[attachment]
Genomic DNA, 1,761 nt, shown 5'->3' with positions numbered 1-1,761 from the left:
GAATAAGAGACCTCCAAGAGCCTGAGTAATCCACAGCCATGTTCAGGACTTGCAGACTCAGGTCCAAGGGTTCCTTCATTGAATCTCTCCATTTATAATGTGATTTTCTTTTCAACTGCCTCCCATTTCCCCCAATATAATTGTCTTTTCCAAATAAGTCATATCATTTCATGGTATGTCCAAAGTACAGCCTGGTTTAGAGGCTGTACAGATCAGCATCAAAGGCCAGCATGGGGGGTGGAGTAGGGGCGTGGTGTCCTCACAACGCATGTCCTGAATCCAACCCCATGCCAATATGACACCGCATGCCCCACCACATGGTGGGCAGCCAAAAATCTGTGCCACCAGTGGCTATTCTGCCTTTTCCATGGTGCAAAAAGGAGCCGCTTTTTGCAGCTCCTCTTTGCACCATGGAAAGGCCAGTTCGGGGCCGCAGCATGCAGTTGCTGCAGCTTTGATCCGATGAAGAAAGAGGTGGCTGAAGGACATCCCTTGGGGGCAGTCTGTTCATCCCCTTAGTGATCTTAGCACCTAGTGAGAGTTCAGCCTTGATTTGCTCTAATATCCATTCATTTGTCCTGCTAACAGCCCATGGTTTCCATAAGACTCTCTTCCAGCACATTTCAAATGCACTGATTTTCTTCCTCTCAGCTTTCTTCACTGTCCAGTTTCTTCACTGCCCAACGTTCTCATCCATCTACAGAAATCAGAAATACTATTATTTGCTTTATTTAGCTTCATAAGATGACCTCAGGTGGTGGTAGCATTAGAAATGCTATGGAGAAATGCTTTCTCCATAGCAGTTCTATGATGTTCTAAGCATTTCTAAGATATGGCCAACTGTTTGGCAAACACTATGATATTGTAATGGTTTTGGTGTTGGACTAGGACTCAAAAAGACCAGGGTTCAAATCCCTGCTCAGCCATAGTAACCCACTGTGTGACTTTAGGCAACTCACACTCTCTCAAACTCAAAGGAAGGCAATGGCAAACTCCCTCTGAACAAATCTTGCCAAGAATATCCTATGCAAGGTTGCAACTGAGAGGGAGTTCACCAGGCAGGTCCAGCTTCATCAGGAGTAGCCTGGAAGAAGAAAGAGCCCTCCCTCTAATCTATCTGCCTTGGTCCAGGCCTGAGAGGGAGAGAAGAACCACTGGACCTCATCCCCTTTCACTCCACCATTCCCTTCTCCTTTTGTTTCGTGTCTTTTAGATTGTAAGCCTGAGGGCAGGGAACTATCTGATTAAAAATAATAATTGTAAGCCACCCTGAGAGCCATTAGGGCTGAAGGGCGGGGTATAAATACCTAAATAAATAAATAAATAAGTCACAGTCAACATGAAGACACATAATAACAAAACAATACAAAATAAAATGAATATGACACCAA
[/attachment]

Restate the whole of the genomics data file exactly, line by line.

Genomic DNA, 1,761 nt, shown 5'->3' with positions numbered 1-1,761 from the left:
GAATAAGAGACCTCCAAGAGCCTGAGTAATCCACAGCCATGTTCAGGACTTGCAGACTCAGGTCCAAGGGTTCCTTCATTGAATCTCTCCATTTATAATGTGATTTTCTTTTCAACTGCCTCCCATTTCCCCCAATATAATTGTCTTTTCCAAATAAGTCATATCATTTCATGGTATGTCCAAAGTACAGCCTGGTTTAGAGGCTGTACAGATCAGCATCAAAGGCCAGCATGGGGGGTGGAGTAGGGGCGTGGTGTCCTCACAACGCATGTCCTGAATCCAACCCCATGCCAATATGACACCGCATGCCCCACCACATGGTGGGCAGCCAAAAATCTGTGCCACCAGTGGCTATTCTGCCTTTTCCATGGTGCAAAAAGGAGCCGCTTTTTGCAGCTCCTCTTTGCACCATGGAAAGGCCAGTTCGGGGCCGCAGCATGCAGTTGCTGCAGCTTTGATCCGATGAAGAAAGAGGTGGCTGAAGGACATCCCTTGGGGGCAGTCTGTTCATCCCCTTAGTGATCTTAGCACCTAGTGAGAGTTCAGCCTTGATTTGCTCTAATATCCATTCATTTGTCCTGCTAACAGCCCATGGTTTCCATAAGACTCTCTTCCAGCACATTTCAAATGCACTGATTTTCTTCCTCTCAGCTTTCTTCACTGTCCAGTTTCTTCACTGCCCAACGTTCTCATCCATCTACAGAAATCAGAAATACTATTATTTGCTTTATTTAGCTTCATAAGATGACCTCAGGTGGTGGTAGCATTAGAAATGCTATGGAGAAATGCTTTCTCCATAGCAGTTCTATGATGTTCTAAGCATTTCTAAGATATGGCCAACTGTTTGGCAAACACTATGATATTGTAATGGTTTTGGTGTTGGACTAGGACTCAAAAAGACCAGGGTTCAAATCCCTGCTCAGCCATAGTAACCCACTGTGTGACTTTAGGCAACTCACACTCTCTCAAACTCAAAGGAAGGCAATGGCAAACTCCCTCTGAACAAATCTTGCCAAGAATATCCTATGCAAGGTTGCAACTGAGAGGGAGTTCACCAGGCAGGTCCAGCTTCATCAGGAGTAGCCTGGAAGAAGAAAGAGCCCTCCCTCTAATCTATCTGCCTTGGTCCAGGCCTGAGAGGGAGAGAAGAACCACTGGACCTCATCCCCTTTCACTCCACCATTCCCTTCTCCTTTTGTTTCGTGTCTTTTAGATTGTAAGCCTGAGGGCAGGGAACTATCTGATTAAAAATAATAATTGTAAGCCACCCTGAGAGCCATTAGGGCTGAAGGGCGGGGTATAAATACCTAAATAAATAAATAAATAAGTCACAGTCAACATGAAGACACATAATAACAAAACAATACAAAATAAAATGAATATGACACCAA